At least 14 civilians, including a baby, were killed and hundreds injured in the first four days of the Turkish invasion of northeastern Syria that began on October 9. Turkish president Recep Tayyip Erdogan had announced on Twitter that the army, along with the Syrian National Army – paramilitaries at the service of Erdogan who were previously part of the ‘Free Syrian Army’- began operations targeting the Kurdish militia that controls the region. At least 100,000 people have been displaced, according to media reports.
Turkey claims that its aim is to avoid “the creation of a corridor of terror” and take control of a strip of territory on the border that is 120 kilometers long and 30 wide. The reality is very different: Erdogan is anxious to occupy the northeastern region which is known as Autonomous Administration of North and East Syria (Rojava), eliminate Kurdish militias and expel the nearly two million native Kurdish residents.
The Turkish government is also exploring the possibility of resettling a majority of the almost 3.6 million Syrian refugees currently residing in Turkey.
On October 9, some 60 Turkish fighter jets bombed civilian zones. The offensive targeted the border cities of Ras al Ayn (Serêkanîye in Kurdish) and Qamishhlo, which were under the control of the People’s Protection Units (Yekîneyên Parastina Gel -YPG-, in Kurdish). Turkey, on October 12, claimed that its soldiers had captured Ras al Ayn although the Kurdish forces denied it.
Mustafa Bali, spokesperson of the Syrian Democratic Forces (SDF), said on his Twitter account: “Turkish warplanes have started to carry out airstrikes on civilian areas. There is a huge panic among people of the region”.
The SDF had earlier reported that a group linked to Daesh (Islamic State) had attacked civilians in the south of Ras al Ayn but that Kurdish forces were repelling the aggressors. The IS also reportedly claimed responsibility for a car bomb attack in Qamishhlo.
Hours before the attacks from Turkey, the civilian population began to flee on motorcycles, trucks and even on foot, with suitcases or backpacks full of whatever they could carry.
The oil-rich Syrian territories lying to the east of the river Euphrates are predominantly populated by the Kurds. Since the beginning of the current war in Syria in 2011, the region has been controlled by Kurdish fighters belonging to the YPG. In 2015, they were instrumental in creating the SDF, a broad alliance of secular forces against the rising threat of the Islamic State.
Despite their crucial role in defeating the Islamic State, the YPG has always been an existential threat to Turkey as it has a close relationship with the Kurdish Workers’ Party (PKK). The PKK, a people’s movement in the Kurdish-dominated regions of Turkey, has been subject to state persecution since it was founded. The key political and ideological leader of the PKK, Abdullah Öcalan, has been incarcerated on an island prison in isolation since 1999.
At least 10,000 SDF soldiers died in the war against IS. After liberating the region, the Autonomous Administration of North and East Syria was founded, with the active support of the US.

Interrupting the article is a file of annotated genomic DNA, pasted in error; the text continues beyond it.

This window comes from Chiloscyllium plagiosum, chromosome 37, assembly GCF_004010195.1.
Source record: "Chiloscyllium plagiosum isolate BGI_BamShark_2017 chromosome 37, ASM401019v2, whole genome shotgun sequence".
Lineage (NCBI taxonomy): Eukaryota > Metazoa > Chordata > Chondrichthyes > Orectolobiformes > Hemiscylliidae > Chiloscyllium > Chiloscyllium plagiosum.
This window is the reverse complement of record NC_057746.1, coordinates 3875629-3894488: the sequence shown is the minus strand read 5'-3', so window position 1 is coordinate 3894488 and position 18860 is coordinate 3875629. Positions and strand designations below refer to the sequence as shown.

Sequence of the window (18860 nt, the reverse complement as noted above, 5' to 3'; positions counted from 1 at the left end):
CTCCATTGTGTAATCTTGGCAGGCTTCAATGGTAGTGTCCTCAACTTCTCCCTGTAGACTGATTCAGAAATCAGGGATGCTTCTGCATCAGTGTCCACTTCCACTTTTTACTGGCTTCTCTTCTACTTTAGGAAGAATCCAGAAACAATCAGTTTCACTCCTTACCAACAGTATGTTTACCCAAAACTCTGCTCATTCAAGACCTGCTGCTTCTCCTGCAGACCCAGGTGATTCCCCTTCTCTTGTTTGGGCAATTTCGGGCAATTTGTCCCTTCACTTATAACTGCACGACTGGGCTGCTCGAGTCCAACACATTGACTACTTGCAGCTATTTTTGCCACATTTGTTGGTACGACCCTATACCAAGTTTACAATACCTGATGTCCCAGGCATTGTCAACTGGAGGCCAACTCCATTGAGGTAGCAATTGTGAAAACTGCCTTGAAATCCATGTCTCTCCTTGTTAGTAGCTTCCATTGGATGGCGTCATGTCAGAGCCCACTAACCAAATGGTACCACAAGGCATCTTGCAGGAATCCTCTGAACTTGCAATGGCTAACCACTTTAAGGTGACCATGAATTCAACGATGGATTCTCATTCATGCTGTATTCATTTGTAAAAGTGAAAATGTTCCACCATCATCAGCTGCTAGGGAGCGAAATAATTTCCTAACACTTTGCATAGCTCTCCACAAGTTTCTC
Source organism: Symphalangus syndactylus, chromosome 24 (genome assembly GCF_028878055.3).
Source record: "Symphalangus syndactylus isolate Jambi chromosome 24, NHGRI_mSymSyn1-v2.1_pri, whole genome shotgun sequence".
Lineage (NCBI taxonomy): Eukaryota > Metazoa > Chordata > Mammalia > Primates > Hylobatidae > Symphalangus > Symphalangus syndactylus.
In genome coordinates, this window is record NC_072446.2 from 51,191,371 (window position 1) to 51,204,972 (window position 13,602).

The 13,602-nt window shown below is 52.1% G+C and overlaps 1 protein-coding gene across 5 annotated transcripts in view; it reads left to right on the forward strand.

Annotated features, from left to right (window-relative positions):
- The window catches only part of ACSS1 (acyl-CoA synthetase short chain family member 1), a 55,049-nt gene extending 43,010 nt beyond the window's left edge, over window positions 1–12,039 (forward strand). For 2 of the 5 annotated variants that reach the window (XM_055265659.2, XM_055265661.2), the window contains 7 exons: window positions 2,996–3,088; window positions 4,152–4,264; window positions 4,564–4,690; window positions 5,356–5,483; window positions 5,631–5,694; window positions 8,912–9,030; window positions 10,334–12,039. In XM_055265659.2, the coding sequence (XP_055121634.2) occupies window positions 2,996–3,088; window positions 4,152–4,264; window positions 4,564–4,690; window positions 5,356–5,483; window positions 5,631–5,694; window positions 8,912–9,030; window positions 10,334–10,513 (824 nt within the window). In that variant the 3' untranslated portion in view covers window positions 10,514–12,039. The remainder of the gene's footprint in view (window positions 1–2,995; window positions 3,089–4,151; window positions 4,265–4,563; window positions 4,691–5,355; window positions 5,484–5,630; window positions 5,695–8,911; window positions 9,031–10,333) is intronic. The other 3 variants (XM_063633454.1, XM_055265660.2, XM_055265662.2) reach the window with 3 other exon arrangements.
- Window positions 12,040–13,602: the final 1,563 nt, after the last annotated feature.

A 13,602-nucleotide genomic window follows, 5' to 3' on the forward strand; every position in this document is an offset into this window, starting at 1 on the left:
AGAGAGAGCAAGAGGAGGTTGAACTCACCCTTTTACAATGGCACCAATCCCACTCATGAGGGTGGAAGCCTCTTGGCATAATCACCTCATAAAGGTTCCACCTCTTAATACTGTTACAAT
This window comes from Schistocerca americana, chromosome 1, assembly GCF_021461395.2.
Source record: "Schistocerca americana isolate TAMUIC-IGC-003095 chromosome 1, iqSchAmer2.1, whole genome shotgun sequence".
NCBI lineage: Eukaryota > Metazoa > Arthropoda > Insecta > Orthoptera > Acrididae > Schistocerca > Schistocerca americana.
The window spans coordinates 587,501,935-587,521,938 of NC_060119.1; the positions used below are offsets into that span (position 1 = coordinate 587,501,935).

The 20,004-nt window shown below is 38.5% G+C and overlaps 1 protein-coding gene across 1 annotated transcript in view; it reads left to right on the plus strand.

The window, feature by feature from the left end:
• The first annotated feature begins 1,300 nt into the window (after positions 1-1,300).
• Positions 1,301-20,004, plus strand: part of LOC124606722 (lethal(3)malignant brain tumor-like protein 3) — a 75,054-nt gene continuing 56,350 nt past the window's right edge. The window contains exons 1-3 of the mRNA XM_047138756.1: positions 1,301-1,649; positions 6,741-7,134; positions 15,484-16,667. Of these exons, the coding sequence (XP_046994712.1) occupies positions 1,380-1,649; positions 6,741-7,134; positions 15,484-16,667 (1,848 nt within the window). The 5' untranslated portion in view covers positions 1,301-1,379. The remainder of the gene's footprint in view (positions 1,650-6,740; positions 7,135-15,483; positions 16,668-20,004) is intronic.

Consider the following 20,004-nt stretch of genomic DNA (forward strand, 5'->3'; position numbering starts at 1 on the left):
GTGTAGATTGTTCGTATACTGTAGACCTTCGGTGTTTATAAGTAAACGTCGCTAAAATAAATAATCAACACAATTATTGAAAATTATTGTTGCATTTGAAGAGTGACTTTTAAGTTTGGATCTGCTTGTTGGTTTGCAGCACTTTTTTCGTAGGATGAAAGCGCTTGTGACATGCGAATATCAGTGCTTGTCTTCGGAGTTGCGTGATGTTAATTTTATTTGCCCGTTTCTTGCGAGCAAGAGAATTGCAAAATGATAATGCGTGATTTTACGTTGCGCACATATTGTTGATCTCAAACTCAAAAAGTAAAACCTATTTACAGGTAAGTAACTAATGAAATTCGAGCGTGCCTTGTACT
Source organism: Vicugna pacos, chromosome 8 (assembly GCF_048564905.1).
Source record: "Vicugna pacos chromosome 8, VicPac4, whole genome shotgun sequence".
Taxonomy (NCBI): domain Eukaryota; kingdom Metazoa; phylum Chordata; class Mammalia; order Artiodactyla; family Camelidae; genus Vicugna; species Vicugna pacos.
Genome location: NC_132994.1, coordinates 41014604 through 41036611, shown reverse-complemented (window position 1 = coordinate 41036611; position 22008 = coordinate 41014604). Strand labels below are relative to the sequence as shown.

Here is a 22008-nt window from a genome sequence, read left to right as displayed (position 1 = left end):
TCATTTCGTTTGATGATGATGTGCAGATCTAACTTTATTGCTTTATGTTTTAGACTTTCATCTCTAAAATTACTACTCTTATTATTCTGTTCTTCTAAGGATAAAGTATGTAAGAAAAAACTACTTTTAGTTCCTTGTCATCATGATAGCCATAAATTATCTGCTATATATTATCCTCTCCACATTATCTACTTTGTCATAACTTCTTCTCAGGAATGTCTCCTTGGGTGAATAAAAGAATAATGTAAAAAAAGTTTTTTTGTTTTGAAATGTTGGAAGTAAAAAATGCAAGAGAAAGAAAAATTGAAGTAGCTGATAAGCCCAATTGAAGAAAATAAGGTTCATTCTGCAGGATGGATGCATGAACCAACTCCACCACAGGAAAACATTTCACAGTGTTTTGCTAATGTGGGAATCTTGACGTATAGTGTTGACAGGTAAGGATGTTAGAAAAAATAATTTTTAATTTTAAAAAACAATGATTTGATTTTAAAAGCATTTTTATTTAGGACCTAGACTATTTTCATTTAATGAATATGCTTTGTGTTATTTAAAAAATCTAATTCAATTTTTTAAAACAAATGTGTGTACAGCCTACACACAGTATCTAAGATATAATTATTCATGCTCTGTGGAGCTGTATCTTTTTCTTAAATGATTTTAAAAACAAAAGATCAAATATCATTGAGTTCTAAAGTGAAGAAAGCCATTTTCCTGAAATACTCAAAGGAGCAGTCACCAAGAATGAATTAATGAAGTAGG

According to an agreement signed with the US earlier in August, Turkey was to create a 30 km deep “safe zone” in northeast Syria. This safe zone would serve the twin purpose of providing Turkey ‘protection’ from the SDF, along with enabling the potential re-settlement of its Syrian refugees.
While the SDF had opposed this deal, under pressure from the US, it agreed to allow Turkish presence up to 5-9 km inside its territories against the Turkish demand of a 30 km.
Adhering to the deal, the US has already begun withdrawing its limited forces from the region. President Donald Trump has been vocal about a complete withdrawal of the 2,000 US troops, who have been deployed in the region for the last three years. The SDF has called this a betrayal by the US.
However, despite agreeing to the invasion, Trump has issued a vague warning asking Turkey to remain within the limits, or face US wrath against its economy. Most other major powers, including the Europeans, have already advised Turkey to desist from the war.
Meanwhile, reacting to the European criticism of its Syria offensive, Erdogan threatened to open the gates of Europe for the Syrian refugees. The European Union pays Turkey millions every year to keep Syrian refugees from entering Europe.
According to reports, there are thousands of Islamic State fighters in the region currently being held at bay by the SDF. The invasion by Turkey may give them a free hand.
The authorities of the Autonomous Administration called for “a general mobilization for three days” to confront the threats of the offensive of Turkey, and have called for “resistance”.
In addition, they placed “full responsibility in case of a humanitarian disaster” on the US, their former ally, as well as on the UN, Russia and the European Union. Finland and Norway announced that they would suspend all arms sales to Turkey this week.
The invasion puts in danger all the initiatives of self-organization that have changed the life of millions of people in the past seven years. The councils, communes and self-managed cooperatives, which are part of a multi-ethnic and multi-religious project, have guaranteed the peaceful coexistence of millions of Kurds, Arabs and members of other communities.
Mobilizations against the invasion
Following the invasion, protests were organized in numerous cities across the world, including in Zaragoza, Barcelona, Paris, London, Naples and Buenos Aires. Protesters gathered outside Turkish consulates and embassies to demand an end to the aggression.
With reports from Colombia Informa